We recently had the opportunity to interview Matt Firor, Game Director at Zenimax Online Game Studios to talk about The Elder Scrolls Online. Here we have the video and transcripted below.
Kirk: What do you do, if anything, to provide a true RPG experience in an MMO format?
Matt: That’s actually a great question because one of the things, as we talked about this morning, that we really, really tried to do from the beginning of the project is make a great RPG, even before we added the MMO on it. And those are things like character customization and any character can use any weapon, and lots of choices. So we got that side of it, which I know wasn’t exactly the question. But going straight to the question, the hero stuff, we have a giant PvP system, hundreds of people at once. So you get to be the hero and things like that by leading groups of people, becoming a guild leader, you know there are many paths to becoming a hero in the PvP side of it. In the PvE side of it, we’ve got the lore and the consistency of the lore comes from the Elder Scrolls. So we have 20 years of established lore with strict timelines and books and lots and lots of websites that track the lore. So we keep ourselves honest that way and we actually have a lore master in the office whose only job is to answer questions from the dev team, like when did this happen, or what color is this creature and how do you pronounce this word because we have an NPC saying it. So we have the consistency that way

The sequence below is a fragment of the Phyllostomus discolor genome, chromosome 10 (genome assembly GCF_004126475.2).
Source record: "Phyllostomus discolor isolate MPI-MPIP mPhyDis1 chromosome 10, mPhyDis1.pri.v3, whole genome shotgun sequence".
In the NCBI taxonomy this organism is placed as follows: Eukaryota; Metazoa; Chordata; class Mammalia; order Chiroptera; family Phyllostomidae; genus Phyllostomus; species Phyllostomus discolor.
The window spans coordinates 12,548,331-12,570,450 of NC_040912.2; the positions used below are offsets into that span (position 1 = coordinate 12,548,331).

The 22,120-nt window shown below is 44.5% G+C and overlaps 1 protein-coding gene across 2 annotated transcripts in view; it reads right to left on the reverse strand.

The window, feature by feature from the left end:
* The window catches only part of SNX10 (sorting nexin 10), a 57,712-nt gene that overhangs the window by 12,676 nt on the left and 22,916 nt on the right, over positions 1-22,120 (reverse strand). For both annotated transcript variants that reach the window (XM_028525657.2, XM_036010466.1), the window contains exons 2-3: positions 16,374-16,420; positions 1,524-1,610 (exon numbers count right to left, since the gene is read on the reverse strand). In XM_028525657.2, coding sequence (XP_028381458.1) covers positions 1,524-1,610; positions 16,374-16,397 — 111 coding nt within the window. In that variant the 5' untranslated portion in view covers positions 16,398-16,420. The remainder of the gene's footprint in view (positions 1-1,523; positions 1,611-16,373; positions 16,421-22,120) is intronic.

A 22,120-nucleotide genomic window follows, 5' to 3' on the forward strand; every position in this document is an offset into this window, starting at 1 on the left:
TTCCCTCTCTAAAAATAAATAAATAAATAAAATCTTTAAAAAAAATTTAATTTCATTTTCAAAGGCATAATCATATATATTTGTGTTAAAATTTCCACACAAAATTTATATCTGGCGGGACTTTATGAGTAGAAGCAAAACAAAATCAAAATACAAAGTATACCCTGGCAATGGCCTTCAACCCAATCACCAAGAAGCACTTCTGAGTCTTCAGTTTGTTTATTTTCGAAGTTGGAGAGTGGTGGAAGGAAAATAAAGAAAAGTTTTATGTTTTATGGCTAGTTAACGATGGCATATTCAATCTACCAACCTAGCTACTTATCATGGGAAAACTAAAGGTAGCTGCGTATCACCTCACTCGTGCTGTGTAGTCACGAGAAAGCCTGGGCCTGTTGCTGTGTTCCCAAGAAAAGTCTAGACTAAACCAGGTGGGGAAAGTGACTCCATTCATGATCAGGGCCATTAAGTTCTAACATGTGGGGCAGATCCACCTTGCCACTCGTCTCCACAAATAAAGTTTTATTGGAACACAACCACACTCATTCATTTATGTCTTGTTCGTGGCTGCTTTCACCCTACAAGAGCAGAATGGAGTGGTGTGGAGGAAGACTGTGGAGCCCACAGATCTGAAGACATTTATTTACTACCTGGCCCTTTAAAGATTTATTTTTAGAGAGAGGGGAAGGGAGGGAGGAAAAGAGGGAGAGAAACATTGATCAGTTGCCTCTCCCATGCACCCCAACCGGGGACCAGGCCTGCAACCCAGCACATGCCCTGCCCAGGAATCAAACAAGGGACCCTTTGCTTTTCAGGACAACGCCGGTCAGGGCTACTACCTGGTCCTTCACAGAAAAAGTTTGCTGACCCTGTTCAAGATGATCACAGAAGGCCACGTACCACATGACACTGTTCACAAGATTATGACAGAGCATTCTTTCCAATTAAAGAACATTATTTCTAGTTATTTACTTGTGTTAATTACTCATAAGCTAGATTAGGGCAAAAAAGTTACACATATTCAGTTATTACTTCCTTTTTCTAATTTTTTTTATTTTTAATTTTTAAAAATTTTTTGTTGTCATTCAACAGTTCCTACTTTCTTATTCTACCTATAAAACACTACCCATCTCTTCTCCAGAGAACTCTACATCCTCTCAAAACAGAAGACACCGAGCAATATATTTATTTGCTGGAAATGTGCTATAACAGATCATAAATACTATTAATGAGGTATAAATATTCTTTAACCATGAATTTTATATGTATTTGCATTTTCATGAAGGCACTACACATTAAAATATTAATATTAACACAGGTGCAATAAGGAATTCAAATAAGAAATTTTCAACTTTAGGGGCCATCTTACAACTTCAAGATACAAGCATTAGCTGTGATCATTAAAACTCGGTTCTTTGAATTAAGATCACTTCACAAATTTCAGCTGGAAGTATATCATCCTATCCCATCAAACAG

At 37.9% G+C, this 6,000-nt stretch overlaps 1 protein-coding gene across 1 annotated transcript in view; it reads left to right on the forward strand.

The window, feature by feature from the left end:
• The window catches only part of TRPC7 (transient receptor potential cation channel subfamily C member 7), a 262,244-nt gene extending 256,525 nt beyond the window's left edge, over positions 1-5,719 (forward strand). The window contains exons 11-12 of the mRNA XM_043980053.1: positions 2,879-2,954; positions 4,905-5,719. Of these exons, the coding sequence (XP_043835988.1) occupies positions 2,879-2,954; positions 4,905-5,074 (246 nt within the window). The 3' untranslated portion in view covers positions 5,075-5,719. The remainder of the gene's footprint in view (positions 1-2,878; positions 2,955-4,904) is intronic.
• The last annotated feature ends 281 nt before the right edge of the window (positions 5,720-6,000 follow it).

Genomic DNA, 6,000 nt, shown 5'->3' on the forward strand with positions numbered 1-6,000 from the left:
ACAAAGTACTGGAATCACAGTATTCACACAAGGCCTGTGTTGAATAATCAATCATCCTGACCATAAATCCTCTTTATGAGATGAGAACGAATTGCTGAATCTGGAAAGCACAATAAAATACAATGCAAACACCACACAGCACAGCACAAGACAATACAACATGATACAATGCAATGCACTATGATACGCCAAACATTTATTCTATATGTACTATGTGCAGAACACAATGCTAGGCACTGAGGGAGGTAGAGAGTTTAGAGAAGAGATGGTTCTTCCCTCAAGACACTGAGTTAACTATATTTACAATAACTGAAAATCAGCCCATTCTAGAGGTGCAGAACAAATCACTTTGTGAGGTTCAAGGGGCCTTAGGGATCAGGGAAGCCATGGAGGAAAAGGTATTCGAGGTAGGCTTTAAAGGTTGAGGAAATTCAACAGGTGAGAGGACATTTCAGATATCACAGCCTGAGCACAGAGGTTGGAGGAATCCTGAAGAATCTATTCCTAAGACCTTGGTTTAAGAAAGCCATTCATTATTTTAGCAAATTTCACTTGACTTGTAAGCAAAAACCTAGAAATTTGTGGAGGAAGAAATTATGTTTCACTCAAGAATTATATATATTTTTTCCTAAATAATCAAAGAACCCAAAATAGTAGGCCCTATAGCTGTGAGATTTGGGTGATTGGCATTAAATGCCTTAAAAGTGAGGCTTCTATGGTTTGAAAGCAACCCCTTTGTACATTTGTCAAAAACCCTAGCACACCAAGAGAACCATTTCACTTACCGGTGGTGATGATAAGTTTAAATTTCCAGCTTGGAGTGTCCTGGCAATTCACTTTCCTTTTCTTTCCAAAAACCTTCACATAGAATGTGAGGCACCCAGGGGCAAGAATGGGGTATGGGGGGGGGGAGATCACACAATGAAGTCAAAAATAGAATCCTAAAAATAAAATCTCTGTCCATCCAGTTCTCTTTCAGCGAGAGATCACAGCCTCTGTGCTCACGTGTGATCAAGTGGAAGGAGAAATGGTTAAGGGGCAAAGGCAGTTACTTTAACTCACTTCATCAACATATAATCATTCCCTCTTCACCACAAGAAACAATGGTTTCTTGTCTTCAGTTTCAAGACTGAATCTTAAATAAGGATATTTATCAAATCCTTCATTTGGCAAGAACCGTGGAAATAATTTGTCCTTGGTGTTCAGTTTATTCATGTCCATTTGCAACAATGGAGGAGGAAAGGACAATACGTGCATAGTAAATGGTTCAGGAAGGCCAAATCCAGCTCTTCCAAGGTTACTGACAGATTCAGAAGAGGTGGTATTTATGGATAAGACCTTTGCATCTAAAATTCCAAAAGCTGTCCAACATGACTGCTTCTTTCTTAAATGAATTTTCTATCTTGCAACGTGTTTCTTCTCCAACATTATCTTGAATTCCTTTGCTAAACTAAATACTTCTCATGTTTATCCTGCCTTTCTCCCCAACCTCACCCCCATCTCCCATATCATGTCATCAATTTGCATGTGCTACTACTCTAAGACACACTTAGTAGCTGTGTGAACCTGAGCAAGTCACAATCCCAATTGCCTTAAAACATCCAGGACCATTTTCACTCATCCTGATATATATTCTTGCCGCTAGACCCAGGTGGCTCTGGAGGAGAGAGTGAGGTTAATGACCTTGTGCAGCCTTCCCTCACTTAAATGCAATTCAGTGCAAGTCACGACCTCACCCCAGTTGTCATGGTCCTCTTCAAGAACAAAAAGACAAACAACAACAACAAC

Kirk: So everyone is double, triple checking just to make sure…
Matt: Oh yeah. And we have a lot of Elder Scrolls fans on the team and they constantly will send emails to people who didn’t get the lore exactly right. And during beta, we’ll get all of that from our community and so that’s why we go into beta and of course we’ll react to that.
Kirk: If the MMO aspect was taken away from the elder scrolls online, do you think the game could still stand on its own and provide a worthwhile experience for fans of the series?
Matt: I do. We put a lot of effort into making sure the game not only appeals to MMO fans, which are the guys who read your stuff, but also to Skyrim, Oblivion, and Morrowind fans who are coming in without maybe so much MMO experience. And we had to make sure that when they sat down and logged in for the first time, it felt familiar. So it’s things like the control scheme is exactly like it is in Skyrim and Oblivion on the PC where you have “W, A, S, D” to move, and you know combat is with the mouse, left-click/right-click, you know, we have all those and we did it for the reason that we want the single player RPG guys to feel familiar. So you can explore the world the way that you do in those games in that you just walk around and the compass points out things for you to do; there are stories everywhere; there are NPCs, you can help them or not, it’s your choice, there are no quest hubs. So all of that is a great RPG experience. Building your character, lots of choices -- you can use any weapon or armor. All of those are hallmarks of great RPGs where you build your character as you go.